An earlier analysis finished on European inhabitants steered variations in a selected phase of DNA, or genetic materials, is strongly related to severe COVID-19 an infection and hospitalisation.
This DNA phase is current in 50 per cent of South Asians as in comparison with 16 per cent of Europeans.
A group of scientists, led by Kumarasamy Thangaraj, from CSIR-Centre for Cellular and Molecular Biology (CCMB), Hyderabad and Professor Gyaneshwer Chaubey, from Banaras Hindu University (BHU), Varanasi, analysed the function of this DNA phase in figuring out COVID-19 outcomes among the South Asian inhabitants.
The discovering, revealed within the journal Scientific Reports on Friday, concluded that the genetic variants accountable for COVID-19 severity among Europeans might not play a task in illness susceptibility among South Asians.
“In this study, we have compared infection and case fatality rates with South Asian genomic data over three different timelines during the pandemic. We have especially looked into a large number of populations from India and Bangladesh,” Thangaraj.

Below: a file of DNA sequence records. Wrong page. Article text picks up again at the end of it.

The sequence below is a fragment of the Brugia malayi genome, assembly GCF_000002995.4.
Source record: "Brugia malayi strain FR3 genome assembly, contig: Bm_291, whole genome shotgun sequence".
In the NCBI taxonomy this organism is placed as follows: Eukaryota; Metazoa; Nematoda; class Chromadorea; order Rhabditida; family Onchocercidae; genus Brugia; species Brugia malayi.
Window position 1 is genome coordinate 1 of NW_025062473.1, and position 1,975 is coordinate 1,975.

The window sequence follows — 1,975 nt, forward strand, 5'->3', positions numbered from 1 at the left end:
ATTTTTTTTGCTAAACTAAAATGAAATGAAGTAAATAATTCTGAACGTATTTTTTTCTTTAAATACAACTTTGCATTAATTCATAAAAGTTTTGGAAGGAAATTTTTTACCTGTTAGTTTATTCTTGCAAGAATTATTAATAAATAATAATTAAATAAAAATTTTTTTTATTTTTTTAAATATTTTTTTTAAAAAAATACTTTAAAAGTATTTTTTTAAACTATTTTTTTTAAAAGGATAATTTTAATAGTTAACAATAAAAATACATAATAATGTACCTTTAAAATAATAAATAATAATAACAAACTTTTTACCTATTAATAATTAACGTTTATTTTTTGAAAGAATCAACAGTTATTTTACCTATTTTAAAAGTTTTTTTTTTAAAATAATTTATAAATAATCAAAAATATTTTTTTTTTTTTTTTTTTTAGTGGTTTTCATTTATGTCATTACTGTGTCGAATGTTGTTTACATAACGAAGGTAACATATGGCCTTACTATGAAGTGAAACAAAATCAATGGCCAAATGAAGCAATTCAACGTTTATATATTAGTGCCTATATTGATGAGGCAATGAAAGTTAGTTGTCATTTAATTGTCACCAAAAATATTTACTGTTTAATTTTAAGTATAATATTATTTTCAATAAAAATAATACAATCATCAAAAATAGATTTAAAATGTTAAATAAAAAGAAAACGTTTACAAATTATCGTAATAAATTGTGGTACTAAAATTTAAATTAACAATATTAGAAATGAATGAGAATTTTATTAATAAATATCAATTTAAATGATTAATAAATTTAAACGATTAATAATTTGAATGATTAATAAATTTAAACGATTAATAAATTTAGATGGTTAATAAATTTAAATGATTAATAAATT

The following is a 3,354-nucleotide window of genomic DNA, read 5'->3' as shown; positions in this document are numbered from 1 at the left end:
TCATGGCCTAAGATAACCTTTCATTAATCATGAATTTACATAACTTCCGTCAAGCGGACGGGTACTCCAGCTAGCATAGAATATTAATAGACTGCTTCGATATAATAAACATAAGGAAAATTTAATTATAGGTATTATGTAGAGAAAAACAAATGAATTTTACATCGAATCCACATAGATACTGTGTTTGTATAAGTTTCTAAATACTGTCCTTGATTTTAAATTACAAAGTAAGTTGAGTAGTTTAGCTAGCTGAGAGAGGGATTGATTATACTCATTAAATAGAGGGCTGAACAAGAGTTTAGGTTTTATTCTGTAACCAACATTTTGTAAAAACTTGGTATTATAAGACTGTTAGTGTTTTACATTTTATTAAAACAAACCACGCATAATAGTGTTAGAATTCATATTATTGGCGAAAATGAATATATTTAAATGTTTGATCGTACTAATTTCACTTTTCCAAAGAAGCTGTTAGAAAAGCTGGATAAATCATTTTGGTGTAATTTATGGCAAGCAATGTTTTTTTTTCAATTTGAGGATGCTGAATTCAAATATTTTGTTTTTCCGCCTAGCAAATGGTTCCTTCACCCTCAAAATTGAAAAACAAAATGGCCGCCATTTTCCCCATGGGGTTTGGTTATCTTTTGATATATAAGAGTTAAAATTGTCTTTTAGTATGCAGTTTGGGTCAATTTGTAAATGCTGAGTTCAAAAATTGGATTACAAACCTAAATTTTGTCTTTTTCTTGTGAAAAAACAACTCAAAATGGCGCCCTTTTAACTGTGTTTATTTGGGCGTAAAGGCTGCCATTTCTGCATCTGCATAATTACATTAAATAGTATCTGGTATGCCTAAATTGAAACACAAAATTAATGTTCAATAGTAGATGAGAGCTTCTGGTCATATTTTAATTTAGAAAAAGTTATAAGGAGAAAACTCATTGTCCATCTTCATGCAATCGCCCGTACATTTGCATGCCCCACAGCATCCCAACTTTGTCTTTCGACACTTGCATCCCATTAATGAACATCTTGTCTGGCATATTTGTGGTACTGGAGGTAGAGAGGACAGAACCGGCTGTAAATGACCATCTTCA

“Our result reiterates the unique genetic origin of South Asian populations. A dedicated genome-wide association study on South Asian COVID-19 patients is the need of time for us in the Asian sub-continent,” stated Chaubey, first creator of the study.
The analysis additionally means that the genetic variants correlated with COVID-19 outcomes differ considerably among caste and tribal populations of Bangladesh.
“Scientists working in the area of population studies should be more cautious to interpret their findings by differentiating caste and tribal populations, more explicitly so in the Bangladeshi population,” stated Professor George van Driem, from The University of Bern in Switzerland.
“With growing data, it is becoming quite clear that there are several factors including genetics, immunity and the lifestyle are the contributing factor for COVID-19 susceptibility,” stated Driem, a co-author of the study.
Other members of this study included researchers from Dhaka University, Bangladesh, Forensic Science Laboratory in Madhya Pradesh, and Birla Institute of Scientific Research, Jaipur.